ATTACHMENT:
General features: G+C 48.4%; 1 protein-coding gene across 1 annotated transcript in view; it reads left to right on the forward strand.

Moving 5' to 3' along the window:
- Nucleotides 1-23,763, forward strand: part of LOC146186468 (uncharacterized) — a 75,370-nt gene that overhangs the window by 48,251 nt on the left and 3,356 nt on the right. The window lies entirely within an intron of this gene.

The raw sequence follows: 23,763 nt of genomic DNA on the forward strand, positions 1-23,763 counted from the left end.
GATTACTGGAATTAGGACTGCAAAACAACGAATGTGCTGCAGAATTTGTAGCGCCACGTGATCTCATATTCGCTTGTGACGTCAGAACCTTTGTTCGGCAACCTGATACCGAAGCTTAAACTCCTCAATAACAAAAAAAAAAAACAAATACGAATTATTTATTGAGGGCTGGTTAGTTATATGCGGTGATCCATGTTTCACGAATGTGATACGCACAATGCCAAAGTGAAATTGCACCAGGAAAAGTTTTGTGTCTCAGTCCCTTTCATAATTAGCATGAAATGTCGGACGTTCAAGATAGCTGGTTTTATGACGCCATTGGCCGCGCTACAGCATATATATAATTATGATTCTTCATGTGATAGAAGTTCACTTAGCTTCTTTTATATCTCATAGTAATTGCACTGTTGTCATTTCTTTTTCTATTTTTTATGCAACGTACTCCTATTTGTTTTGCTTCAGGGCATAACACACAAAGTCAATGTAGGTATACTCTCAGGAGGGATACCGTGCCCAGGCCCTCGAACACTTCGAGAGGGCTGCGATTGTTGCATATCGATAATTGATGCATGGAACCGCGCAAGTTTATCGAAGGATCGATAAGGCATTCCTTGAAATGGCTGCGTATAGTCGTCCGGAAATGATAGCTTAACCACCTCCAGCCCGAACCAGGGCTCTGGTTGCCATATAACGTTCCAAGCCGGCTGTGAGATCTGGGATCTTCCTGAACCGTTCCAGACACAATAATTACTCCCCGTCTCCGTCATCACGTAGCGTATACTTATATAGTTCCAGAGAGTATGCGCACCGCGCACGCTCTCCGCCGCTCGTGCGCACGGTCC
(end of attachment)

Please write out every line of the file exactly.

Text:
General features: G+C 48.4%; 1 protein-coding gene across 1 annotated transcript in view; it reads left to right on the forward strand.

Moving 5' to 3' along the window:
- Nucleotides 1-23,763, forward strand: part of LOC146186468 (uncharacterized) — a 75,370-nt gene that overhangs the window by 48,251 nt on the left and 3,356 nt on the right. The window lies entirely within an intron of this gene.

The raw sequence follows: 23,763 nt of genomic DNA on the forward strand, positions 1-23,763 counted from the left end.
GATTACTGGAATTAGGACTGCAAAACAACGAATGTGCTGCAGAATTTGTAGCGCCACGTGATCTCATATTCGCTTGTGACGTCAGAACCTTTGTTCGGCAACCTGATACCGAAGCTTAAACTCCTCAATAACAAAAAAAAAAAACAAATACGAATTATTTATTGAGGGCTGGTTAGTTATATGCGGTGATCCATGTTTCACGAATGTGATACGCACAATGCCAAAGTGAAATTGCACCAGGAAAAGTTTTGTGTCTCAGTCCCTTTCATAATTAGCATGAAATGTCGGACGTTCAAGATAGCTGGTTTTATGACGCCATTGGCCGCGCTACAGCATATATATAATTATGATTCTTCATGTGATAGAAGTTCACTTAGCTTCTTTTATATCTCATAGTAATTGCACTGTTGTCATTTCTTTTTCTATTTTTTATGCAACGTACTCCTATTTGTTTTGCTTCAGGGCATAACACACAAAGTCAATGTAGGTATACTCTCAGGAGGGATACCGTGCCCAGGCCCTCGAACACTTCGAGAGGGCTGCGATTGTTGCATATCGATAATTGATGCATGGAACCGCGCAAGTTTATCGAAGGATCGATAAGGCATTCCTTGAAATGGCTGCGTATAGTCGTCCGGAAATGATAGCTTAACCACCTCCAGCCCGAACCAGGGCTCTGGTTGCCATATAACGTTCCAAGCCGGCTGTGAGATCTGGGATCTTCCTGAACCGTTCCAGACACAATAATTACTCCCCGTCTCCGTCATCACGTAGCGTATACTTATATAGTTCCAGAGAGTATGCGCACCGCGCACGCTCTCCGCCGCTCGTGCGCACGGTCC